The sight of several empty chairs, which were reserved for staff of the Presbyterian Hospital in Bawku at a durbar organised by the hospital’s management to raise funds for patients too poor to access healthcare services at the facility, has stirred up a strong backlash against those staff.
The event started hours late as only a few of the expected staff were present. The organisers had to throw an impromptu invite to students of the nearby Bawku Nurses’ Training College to help fill the chairs to avoid an embarrassing spectacle.
The students’ response to the spontaneous call was swift. But it did not conceal all the gap as many chairs remained vacant throughout the programme. The General Manager of the Presbyterian Health Service North, who oversees the operation of the hospital in that part of the Upper East region, led the criticisms as the unexplained absence of his staff dealt him a rude shock in front of guests.
“People are financing this programme. And we told them we, as staff, would be here to encourage others to be here. Out of the sponsorship that we got, we subsidised the T-shirts that you the staff have worn by half. Where you were to pay 30, you paid 15. Where you were to pay 20, you paid 10. Wear the T-shirts, come and let’s do a small fundraising. Even the difference you should have paid for the T-shirts could have been your contribution to the fundraising. But they (the staff) are not here.
“I am being objective. I’m not from Bawku. I don’t know people here. Every month, I contribute one hundred Ghana cedis to the Poor and Sick Fund. In a year, that is one thousand, two hundred cedis. Let me mention in old Ghana cedis— twelve million (a crowd laughs and claps) — from my pocket; I don’t know them (the beneficiaries). This programme, I am funding one thousand Ghana cedis. That is ten million, for the sake of the poor and sick,” complained the General Manager, Fred Effah-Yeboah.
Funds raised for the Poor despite Staff’s Snub
The absence of the hospital staff did not prevent funds from being raised for the poor and sick.
Moments after the disappointed General Manager had said, “Don’t let us do a dragging fundraising because no one spoke to me at fundraising before I decided that I should support the poor and sick every month”, a glass box was placed at the centre of the sandy ground, where the event took place, to receive voluntary donations from the crowd.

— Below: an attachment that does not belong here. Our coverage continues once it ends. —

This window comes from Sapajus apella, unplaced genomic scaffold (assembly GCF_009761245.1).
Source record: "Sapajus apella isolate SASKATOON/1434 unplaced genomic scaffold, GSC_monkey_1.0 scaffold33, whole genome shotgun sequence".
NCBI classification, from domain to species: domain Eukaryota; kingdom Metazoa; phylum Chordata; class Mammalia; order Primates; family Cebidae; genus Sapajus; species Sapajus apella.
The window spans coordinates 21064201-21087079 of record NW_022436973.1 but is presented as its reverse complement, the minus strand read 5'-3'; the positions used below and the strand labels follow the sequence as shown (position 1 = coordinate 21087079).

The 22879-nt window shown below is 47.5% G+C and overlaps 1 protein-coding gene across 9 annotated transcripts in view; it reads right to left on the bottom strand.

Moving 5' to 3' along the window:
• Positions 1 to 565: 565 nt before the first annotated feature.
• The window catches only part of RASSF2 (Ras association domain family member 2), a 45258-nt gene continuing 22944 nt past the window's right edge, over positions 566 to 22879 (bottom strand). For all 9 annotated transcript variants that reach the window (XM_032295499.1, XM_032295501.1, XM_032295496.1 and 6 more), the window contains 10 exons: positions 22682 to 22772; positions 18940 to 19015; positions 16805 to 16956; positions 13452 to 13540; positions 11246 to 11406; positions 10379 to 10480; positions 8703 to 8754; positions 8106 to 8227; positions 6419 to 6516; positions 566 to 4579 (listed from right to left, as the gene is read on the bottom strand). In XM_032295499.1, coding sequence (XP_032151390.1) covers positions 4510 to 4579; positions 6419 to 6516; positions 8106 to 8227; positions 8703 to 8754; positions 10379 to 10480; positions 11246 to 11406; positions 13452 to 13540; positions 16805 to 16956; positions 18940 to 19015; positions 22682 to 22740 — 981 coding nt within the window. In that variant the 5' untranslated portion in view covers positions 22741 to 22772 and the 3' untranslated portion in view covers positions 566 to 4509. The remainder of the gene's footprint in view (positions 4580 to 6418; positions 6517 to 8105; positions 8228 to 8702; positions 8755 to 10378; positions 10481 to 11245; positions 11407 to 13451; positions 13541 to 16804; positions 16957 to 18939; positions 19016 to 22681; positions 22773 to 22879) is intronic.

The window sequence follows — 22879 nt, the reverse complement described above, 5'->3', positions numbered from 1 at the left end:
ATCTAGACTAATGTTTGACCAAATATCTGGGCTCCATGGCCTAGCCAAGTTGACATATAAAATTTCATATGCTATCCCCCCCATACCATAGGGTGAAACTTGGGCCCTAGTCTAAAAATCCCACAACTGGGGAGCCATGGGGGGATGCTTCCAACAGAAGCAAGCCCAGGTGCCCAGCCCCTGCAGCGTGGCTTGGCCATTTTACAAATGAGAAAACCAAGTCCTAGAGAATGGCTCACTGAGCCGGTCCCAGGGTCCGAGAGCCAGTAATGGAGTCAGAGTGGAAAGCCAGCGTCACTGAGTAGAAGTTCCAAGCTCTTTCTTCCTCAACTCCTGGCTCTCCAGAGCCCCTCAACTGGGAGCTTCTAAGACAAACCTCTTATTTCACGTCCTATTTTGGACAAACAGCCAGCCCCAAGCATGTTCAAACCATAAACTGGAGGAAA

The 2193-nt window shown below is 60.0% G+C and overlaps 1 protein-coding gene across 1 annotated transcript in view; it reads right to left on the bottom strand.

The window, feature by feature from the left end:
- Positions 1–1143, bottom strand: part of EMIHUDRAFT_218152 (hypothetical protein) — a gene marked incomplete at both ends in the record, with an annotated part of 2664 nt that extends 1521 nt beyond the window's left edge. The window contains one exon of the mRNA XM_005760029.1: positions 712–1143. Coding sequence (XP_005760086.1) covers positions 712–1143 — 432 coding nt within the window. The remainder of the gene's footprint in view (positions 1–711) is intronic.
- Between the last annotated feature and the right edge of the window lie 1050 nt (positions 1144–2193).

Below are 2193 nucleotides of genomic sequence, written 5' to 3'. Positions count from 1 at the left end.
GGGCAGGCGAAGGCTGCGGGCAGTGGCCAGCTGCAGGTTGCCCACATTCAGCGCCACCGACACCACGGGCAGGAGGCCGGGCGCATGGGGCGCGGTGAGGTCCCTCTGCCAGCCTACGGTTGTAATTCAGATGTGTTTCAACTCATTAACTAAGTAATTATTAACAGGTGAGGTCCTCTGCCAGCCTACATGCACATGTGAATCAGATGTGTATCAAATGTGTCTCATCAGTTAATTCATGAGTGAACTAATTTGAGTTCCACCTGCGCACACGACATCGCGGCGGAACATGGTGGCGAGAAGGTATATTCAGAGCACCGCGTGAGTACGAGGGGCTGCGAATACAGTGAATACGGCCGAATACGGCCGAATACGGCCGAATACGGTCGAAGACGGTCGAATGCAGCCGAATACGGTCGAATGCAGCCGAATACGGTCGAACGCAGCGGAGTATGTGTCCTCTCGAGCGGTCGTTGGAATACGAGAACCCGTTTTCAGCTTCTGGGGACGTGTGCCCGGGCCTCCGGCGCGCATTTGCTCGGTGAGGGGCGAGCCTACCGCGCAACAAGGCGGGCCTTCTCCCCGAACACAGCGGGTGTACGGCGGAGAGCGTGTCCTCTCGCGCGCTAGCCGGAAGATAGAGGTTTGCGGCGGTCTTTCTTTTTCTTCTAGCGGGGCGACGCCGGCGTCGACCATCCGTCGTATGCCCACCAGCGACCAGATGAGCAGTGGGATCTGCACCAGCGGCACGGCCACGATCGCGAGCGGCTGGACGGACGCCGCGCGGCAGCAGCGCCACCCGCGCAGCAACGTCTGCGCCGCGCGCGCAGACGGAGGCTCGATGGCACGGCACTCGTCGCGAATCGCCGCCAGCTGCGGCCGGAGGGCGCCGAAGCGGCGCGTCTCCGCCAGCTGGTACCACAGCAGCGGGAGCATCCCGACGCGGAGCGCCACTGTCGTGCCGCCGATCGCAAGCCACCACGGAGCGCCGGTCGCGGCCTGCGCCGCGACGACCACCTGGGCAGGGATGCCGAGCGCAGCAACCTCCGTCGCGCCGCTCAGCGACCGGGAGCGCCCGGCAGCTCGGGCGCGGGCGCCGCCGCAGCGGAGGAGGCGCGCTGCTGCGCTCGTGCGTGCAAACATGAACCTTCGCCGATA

With Eben’s danceable Victory song playing in the background, cheerful-looking givers queued from all angles towards the box like a church congregation and dumped their contributions in it. When the donations were added to some pledges made by a number of guests at the high table and some funds realised from the auction of some celebration T-shirts, an amount of nine thousand and eighty-five Ghana cedis, fifty pesewas (Gh¢9, 085.50p) had been raised for the poor and sick.
As the event drew to a close, the General Manager kept his chin in his right palm and contemplatively shook one of his crossed legs. He probably was rehearsing a suppressed outburst of temper reserved for his disappointing subordinates at the next staff general meeting, some think.
About the Poor and Sick Fund
The hospital’s “Poor and Sick Fund”, initiated some years ago, helps to provide food for poor patients on prescription medications, to register them for health insurance and to purchase for them medicines not covered by insurance.
Members of Germany’s relief agency, Brot fϋr die Welt, which means Bread for the World, kept the fund alive with donations for some years until they withdrew.
In 2017 alone, about 60, 000 Ghana cedis of the fund was spent in support of over 200 needy sick persons in Bawku, according to the hospital’s management.
The fundraising event, from which some of the hospital’s staff were absent, was part of activities jointly held by the Presbyterian Health Service North and the World Health Organisation (WHO) in celebration of the World Health Day.
The global theme for this year’s World Health Day is “Universal Health Coverage: Everyone, Everywhere”.
The celebration of the day at Bawku was themed “Maternal and Child Health— the Plight of the Poor” to suit the concern of the hospital’s management about the difficulty poor people face in accessing maternal and childcare services.